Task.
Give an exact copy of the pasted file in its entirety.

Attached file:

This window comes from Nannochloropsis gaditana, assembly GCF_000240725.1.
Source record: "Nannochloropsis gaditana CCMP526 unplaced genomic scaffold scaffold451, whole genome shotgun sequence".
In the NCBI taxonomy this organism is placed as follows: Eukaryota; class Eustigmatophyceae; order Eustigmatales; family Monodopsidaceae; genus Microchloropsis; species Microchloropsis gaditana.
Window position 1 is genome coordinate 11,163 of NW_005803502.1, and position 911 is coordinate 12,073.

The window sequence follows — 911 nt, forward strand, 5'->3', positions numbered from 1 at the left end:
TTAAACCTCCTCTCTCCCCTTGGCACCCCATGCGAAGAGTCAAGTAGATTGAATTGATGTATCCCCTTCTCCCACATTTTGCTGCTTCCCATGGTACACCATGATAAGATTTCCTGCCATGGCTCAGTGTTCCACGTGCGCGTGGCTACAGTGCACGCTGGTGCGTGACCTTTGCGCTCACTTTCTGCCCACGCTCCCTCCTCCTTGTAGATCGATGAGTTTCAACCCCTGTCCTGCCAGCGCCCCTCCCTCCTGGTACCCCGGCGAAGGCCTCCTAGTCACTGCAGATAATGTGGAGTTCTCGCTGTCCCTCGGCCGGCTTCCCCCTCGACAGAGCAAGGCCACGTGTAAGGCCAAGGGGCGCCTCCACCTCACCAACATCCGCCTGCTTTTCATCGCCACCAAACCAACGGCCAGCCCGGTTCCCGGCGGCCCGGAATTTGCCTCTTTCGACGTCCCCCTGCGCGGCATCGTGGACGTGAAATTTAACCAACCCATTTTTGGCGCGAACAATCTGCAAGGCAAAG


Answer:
This window comes from Nannochloropsis gaditana, assembly GCF_000240725.1.
Source record: "Nannochloropsis gaditana CCMP526 unplaced genomic scaffold scaffold451, whole genome shotgun sequence".
In the NCBI taxonomy this organism is placed as follows: Eukaryota; class Eustigmatophyceae; order Eustigmatales; family Monodopsidaceae; genus Microchloropsis; species Microchloropsis gaditana.
Window position 1 is genome coordinate 11,163 of NW_005803502.1, and position 911 is coordinate 12,073.

The window sequence follows — 911 nt, forward strand, 5'->3', positions numbered from 1 at the left end:
TTAAACCTCCTCTCTCCCCTTGGCACCCCATGCGAAGAGTCAAGTAGATTGAATTGATGTATCCCCTTCTCCCACATTTTGCTGCTTCCCATGGTACACCATGATAAGATTTCCTGCCATGGCTCAGTGTTCCACGTGCGCGTGGCTACAGTGCACGCTGGTGCGTGACCTTTGCGCTCACTTTCTGCCCACGCTCCCTCCTCCTTGTAGATCGATGAGTTTCAACCCCTGTCCTGCCAGCGCCCCTCCCTCCTGGTACCCCGGCGAAGGCCTCCTAGTCACTGCAGATAATGTGGAGTTCTCGCTGTCCCTCGGCCGGCTTCCCCCTCGACAGAGCAAGGCCACGTGTAAGGCCAAGGGGCGCCTCCACCTCACCAACATCCGCCTGCTTTTCATCGCCACCAAACCAACGGCCAGCCCGGTTCCCGGCGGCCCGGAATTTGCCTCTTTCGACGTCCCCCTGCGCGGCATCGTGGACGTGAAATTTAACCAACCCATTTTTGGCGCGAACAATCTGCAAGGCAAAG